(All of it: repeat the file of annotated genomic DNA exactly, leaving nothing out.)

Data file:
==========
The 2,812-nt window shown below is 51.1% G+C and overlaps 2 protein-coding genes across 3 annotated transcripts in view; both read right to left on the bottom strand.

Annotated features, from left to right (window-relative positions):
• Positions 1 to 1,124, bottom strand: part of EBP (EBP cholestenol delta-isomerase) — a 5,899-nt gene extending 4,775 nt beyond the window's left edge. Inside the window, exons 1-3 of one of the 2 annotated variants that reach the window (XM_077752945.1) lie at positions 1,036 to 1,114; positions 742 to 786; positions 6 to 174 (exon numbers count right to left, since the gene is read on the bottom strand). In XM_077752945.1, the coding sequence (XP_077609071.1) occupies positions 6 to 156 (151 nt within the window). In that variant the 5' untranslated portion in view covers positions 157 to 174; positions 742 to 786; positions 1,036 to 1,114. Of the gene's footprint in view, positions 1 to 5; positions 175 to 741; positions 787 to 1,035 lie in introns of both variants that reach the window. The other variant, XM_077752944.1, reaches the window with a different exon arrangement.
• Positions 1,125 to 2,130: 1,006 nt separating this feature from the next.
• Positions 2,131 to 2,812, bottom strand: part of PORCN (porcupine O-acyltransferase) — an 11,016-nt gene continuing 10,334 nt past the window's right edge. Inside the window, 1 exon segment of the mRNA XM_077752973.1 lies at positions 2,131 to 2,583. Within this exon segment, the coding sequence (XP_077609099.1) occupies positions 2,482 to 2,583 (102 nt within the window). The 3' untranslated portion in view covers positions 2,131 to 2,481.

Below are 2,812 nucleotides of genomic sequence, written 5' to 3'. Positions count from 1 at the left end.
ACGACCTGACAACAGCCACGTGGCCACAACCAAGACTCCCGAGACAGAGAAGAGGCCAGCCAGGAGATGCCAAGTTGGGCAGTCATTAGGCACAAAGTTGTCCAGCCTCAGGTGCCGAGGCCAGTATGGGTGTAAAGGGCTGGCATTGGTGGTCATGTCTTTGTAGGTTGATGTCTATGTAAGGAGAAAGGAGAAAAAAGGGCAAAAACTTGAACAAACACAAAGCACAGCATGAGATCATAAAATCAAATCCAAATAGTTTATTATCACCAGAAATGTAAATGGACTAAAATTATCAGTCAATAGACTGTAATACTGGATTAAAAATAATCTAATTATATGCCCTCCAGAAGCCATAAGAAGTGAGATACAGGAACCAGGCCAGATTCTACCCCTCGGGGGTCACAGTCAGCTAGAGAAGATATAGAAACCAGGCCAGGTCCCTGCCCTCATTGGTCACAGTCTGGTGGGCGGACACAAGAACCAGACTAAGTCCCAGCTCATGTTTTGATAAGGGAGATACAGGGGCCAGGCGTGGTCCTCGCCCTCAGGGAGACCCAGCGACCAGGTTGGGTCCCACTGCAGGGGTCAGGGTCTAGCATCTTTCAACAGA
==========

The 2,812-nt window shown below is 51.1% G+C and overlaps 2 protein-coding genes across 3 annotated transcripts in view; both read right to left on the bottom strand.

Annotated features, from left to right (window-relative positions):
• Positions 1 to 1,124, bottom strand: part of EBP (EBP cholestenol delta-isomerase) — a 5,899-nt gene extending 4,775 nt beyond the window's left edge. Inside the window, exons 1-3 of one of the 2 annotated variants that reach the window (XM_077752945.1) lie at positions 1,036 to 1,114; positions 742 to 786; positions 6 to 174 (exon numbers count right to left, since the gene is read on the bottom strand). In XM_077752945.1, the coding sequence (XP_077609071.1) occupies positions 6 to 156 (151 nt within the window). In that variant the 5' untranslated portion in view covers positions 157 to 174; positions 742 to 786; positions 1,036 to 1,114. Of the gene's footprint in view, positions 1 to 5; positions 175 to 741; positions 787 to 1,035 lie in introns of both variants that reach the window. The other variant, XM_077752944.1, reaches the window with a different exon arrangement.
• Positions 1,125 to 2,130: 1,006 nt separating this feature from the next.
• Positions 2,131 to 2,812, bottom strand: part of PORCN (porcupine O-acyltransferase) — an 11,016-nt gene continuing 10,334 nt past the window's right edge. Inside the window, 1 exon segment of the mRNA XM_077752973.1 lies at positions 2,131 to 2,583. Within this exon segment, the coding sequence (XP_077609099.1) occupies positions 2,482 to 2,583 (102 nt within the window). The 3' untranslated portion in view covers positions 2,131 to 2,481.

Below are 2,812 nucleotides of genomic sequence, written 5' to 3'. Positions count from 1 at the left end.
ACGACCTGACAACAGCCACGTGGCCACAACCAAGACTCCCGAGACAGAGAAGAGGCCAGCCAGGAGATGCCAAGTTGGGCAGTCATTAGGCACAAAGTTGTCCAGCCTCAGGTGCCGAGGCCAGTATGGGTGTAAAGGGCTGGCATTGGTGGTCATGTCTTTGTAGGTTGATGTCTATGTAAGGAGAAAGGAGAAAAAAGGGCAAAAACTTGAACAAACACAAAGCACAGCATGAGATCATAAAATCAAATCCAAATAGTTTATTATCACCAGAAATGTAAATGGACTAAAATTATCAGTCAATAGACTGTAATACTGGATTAAAAATAATCTAATTATATGCCCTCCAGAAGCCATAAGAAGTGAGATACAGGAACCAGGCCAGATTCTACCCCTCGGGGGTCACAGTCAGCTAGAGAAGATATAGAAACCAGGCCAGGTCCCTGCCCTCATTGGTCACAGTCTGGTGGGCGGACACAAGAACCAGACTAAGTCCCAGCTCATGTTTTGATAAGGGAGATACAGGGGCCAGGCGTGGTCCTCGCCCTCAGGGAGACCCAGCGACCAGGTTGGGTCCCACTGCAGGGGTCAGGGTCTAGCATCTTTCAACAGA